National Geographic : 2000 Nov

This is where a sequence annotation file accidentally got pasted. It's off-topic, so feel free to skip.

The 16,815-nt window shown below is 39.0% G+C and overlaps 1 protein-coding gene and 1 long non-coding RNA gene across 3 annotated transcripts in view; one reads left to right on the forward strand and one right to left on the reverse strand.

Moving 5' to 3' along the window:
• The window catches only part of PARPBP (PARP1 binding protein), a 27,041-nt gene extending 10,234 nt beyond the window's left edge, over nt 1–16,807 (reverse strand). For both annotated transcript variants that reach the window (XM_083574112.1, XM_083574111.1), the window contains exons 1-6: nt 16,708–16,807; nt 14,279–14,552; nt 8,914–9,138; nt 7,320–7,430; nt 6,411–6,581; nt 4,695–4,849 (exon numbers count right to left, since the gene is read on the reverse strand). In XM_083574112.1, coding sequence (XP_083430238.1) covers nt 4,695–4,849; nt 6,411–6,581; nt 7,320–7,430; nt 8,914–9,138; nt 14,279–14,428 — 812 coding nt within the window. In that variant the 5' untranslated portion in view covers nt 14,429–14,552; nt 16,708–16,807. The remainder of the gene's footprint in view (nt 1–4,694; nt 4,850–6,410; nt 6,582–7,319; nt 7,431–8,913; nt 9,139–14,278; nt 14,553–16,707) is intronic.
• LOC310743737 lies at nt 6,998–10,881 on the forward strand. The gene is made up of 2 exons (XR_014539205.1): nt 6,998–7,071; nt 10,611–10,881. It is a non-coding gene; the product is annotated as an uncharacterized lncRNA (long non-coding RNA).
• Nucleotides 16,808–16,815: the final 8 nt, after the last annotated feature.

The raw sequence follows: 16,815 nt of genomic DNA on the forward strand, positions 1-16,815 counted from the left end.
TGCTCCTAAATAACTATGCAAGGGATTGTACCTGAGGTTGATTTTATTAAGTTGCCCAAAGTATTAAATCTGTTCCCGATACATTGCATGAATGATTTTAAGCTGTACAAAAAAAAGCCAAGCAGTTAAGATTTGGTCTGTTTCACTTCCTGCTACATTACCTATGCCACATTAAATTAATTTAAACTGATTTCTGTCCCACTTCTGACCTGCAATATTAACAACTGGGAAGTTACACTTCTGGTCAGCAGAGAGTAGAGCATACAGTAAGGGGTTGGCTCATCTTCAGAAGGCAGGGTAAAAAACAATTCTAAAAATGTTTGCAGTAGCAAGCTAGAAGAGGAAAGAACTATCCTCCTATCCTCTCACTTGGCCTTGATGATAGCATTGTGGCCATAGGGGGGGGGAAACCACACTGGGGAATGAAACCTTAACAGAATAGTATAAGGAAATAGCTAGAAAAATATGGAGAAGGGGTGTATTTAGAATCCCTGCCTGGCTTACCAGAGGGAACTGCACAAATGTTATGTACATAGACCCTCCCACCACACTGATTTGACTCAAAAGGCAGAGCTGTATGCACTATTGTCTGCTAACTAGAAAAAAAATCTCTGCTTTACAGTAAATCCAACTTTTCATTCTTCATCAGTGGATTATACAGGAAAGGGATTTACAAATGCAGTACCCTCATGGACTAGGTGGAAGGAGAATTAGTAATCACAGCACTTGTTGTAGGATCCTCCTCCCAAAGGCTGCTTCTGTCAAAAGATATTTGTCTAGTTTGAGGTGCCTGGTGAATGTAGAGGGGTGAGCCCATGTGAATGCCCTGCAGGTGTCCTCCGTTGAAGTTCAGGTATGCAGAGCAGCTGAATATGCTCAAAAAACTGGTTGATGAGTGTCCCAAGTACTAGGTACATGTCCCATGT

water and the people, or at least all the government workers, from Tripoli to Surt, which was hardly more than a desert village before." It didn't work. Surt has indeed sprouted into a concrete landscape of apartment buildings and vast government office buildings, with an occasional weather-beaten cafe or tire-repair shop serving as a reminder of its former role as a stop-off on the coast highway. But the city is strangely empty. The vast mass of bureaucrats found excuses to delay their departure from Tripoli or, if forced to move, left their wives and families behind and return at every opportunity. Exploring the sterile expanses of Surt one day, I came upon two offi cials whiling away the time in a hotel coffee shop. One of them had been summoned from Tripoli to meet with the Leader, who at the last minute had decided to go to Egypt instead. Condemned to a wasted day, this official had persuaded his friend, who held a post in the foreign min istry, to postpone his own return to Tripoli. As we chatted, the friend's cell phone kept ringing with desperate phone calls from foreign envoys in Tripoli (none of the embassies have moved) requesting urgent meetings. "I am so sorry," he would reply smoothly. "I am detained in Surt on important business. I will contact you immediately when I return." Today, on Green Square in Tripoli, a coffee shop stands on the site once occupied by a fine turn-of-the-century Italian palazzo. "That used to be the office of the Libyan prime minister," explained Mustafa, the professor. "Then one day the Leader noticed that every time he phoned the prime minister's office in Surt, he was told that the prime minister was visiting Tripoli for the day. When he discovered that the prime min ister had never moved to Surt at all, making only quick trips there when he had to, Qaddafi ordered up the bulldozers and had the place Photographer Reza describes demolished that afternoon." this story as his most "diffi In his collection of stories and essays, cult field assignment ever." Escape to Hell and Other Stories, Qaddafi con- Why? Find out at national veys his deep distaste for cities and other geographic.com/ngm/0011.